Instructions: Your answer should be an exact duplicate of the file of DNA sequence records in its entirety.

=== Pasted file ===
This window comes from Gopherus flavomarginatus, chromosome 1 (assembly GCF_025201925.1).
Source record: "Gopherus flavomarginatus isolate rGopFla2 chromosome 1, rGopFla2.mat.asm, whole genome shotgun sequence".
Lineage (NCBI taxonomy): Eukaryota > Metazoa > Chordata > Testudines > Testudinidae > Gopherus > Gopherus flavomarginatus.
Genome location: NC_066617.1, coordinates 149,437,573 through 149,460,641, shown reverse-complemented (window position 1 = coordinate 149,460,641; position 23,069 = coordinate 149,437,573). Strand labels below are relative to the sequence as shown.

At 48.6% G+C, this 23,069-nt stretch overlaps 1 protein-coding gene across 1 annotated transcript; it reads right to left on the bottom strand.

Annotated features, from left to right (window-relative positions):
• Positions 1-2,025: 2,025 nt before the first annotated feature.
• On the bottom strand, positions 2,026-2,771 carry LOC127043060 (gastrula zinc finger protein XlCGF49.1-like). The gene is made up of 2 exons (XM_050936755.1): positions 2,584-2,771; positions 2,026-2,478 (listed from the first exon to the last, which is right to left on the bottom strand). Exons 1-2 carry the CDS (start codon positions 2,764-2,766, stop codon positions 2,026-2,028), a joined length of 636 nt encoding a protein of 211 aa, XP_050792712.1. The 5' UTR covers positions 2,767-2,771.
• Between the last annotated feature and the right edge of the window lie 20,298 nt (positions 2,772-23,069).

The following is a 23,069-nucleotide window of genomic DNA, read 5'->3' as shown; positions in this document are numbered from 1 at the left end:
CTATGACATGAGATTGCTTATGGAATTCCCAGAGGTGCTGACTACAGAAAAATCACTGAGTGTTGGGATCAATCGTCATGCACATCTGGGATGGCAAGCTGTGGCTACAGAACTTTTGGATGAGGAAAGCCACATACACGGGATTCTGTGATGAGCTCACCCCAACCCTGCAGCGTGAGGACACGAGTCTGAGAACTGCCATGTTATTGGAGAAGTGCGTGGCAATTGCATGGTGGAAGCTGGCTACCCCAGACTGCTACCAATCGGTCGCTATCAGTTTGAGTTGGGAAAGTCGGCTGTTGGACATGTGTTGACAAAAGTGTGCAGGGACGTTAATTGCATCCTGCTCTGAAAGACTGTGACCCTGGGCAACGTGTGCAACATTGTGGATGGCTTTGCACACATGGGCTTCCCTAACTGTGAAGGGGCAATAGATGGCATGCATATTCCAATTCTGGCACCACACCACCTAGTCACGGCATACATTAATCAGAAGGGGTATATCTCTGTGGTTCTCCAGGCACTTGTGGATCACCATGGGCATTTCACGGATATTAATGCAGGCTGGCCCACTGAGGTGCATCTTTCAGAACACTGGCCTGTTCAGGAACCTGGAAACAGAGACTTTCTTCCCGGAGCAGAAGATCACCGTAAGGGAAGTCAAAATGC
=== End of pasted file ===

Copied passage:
This window comes from Gopherus flavomarginatus, chromosome 1 (assembly GCF_025201925.1).
Source record: "Gopherus flavomarginatus isolate rGopFla2 chromosome 1, rGopFla2.mat.asm, whole genome shotgun sequence".
Lineage (NCBI taxonomy): Eukaryota > Metazoa > Chordata > Testudines > Testudinidae > Gopherus > Gopherus flavomarginatus.
Genome location: NC_066617.1, coordinates 149,437,573 through 149,460,641, shown reverse-complemented (window position 1 = coordinate 149,460,641; position 23,069 = coordinate 149,437,573). Strand labels below are relative to the sequence as shown.

At 48.6% G+C, this 23,069-nt stretch overlaps 1 protein-coding gene across 1 annotated transcript; it reads right to left on the bottom strand.

Annotated features, from left to right (window-relative positions):
• Positions 1-2,025: 2,025 nt before the first annotated feature.
• On the bottom strand, positions 2,026-2,771 carry LOC127043060 (gastrula zinc finger protein XlCGF49.1-like). The gene is made up of 2 exons (XM_050936755.1): positions 2,584-2,771; positions 2,026-2,478 (listed from the first exon to the last, which is right to left on the bottom strand). Exons 1-2 carry the CDS (start codon positions 2,764-2,766, stop codon positions 2,026-2,028), a joined length of 636 nt encoding a protein of 211 aa, XP_050792712.1. The 5' UTR covers positions 2,767-2,771.
• Between the last annotated feature and the right edge of the window lie 20,298 nt (positions 2,772-23,069).

The following is a 23,069-nucleotide window of genomic DNA, read 5'->3' as shown; positions in this document are numbered from 1 at the left end:
CTATGACATGAGATTGCTTATGGAATTCCCAGAGGTGCTGACTACAGAAAAATCACTGAGTGTTGGGATCAATCGTCATGCACATCTGGGATGGCAAGCTGTGGCTACAGAACTTTTGGATGAGGAAAGCCACATACACGGGATTCTGTGATGAGCTCACCCCAACCCTGCAGCGTGAGGACACGAGTCTGAGAACTGCCATGTTATTGGAGAAGTGCGTGGCAATTGCATGGTGGAAGCTGGCTACCCCAGACTGCTACCAATCGGTCGCTATCAGTTTGAGTTGGGAAAGTCGGCTGTTGGACATGTGTTGACAAAAGTGTGCAGGGACGTTAATTGCATCCTGCTCTGAAAGACTGTGACCCTGGGCAACGTGTGCAACATTGTGGATGGCTTTGCACACATGGGCTTCCCTAACTGTGAAGGGGCAATAGATGGCATGCATATTCCAATTCTGGCACCACACCACCTAGTCACGGCATACATTAATCAGAAGGGGTATATCTCTGTGGTTCTCCAGGCACTTGTGGATCACCATGGGCATTTCACGGATATTAATGCAGGCTGGCCCACTGAGGTGCATCTTTCAGAACACTGGCCTGTTCAGGAACCTGGAAACAGAGACTTTCTTCCCGGAGCAGAAGATCACCGTAAGGGAAGTCAAAATGC